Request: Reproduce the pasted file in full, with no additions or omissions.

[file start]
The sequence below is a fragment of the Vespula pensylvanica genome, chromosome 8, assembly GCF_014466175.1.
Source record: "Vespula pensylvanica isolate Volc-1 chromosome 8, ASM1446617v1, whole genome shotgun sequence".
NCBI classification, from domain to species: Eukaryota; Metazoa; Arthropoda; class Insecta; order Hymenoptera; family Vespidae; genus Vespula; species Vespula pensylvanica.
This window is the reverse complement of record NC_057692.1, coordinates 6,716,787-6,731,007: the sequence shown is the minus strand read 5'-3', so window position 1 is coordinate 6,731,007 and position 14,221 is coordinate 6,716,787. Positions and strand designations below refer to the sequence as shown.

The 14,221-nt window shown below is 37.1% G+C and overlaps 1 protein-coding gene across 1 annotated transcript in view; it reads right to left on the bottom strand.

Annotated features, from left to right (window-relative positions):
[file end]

The sequence below is a fragment of the Vespula pensylvanica genome, chromosome 8, assembly GCF_014466175.1.
Source record: "Vespula pensylvanica isolate Volc-1 chromosome 8, ASM1446617v1, whole genome shotgun sequence".
NCBI classification, from domain to species: Eukaryota; Metazoa; Arthropoda; class Insecta; order Hymenoptera; family Vespidae; genus Vespula; species Vespula pensylvanica.
This window is the reverse complement of record NC_057692.1, coordinates 6,716,787-6,731,007: the sequence shown is the minus strand read 5'-3', so window position 1 is coordinate 6,731,007 and position 14,221 is coordinate 6,716,787. Positions and strand designations below refer to the sequence as shown.

The 14,221-nt window shown below is 37.1% G+C and overlaps 1 protein-coding gene across 1 annotated transcript in view; it reads right to left on the bottom strand.

Annotated features, from left to right (window-relative positions):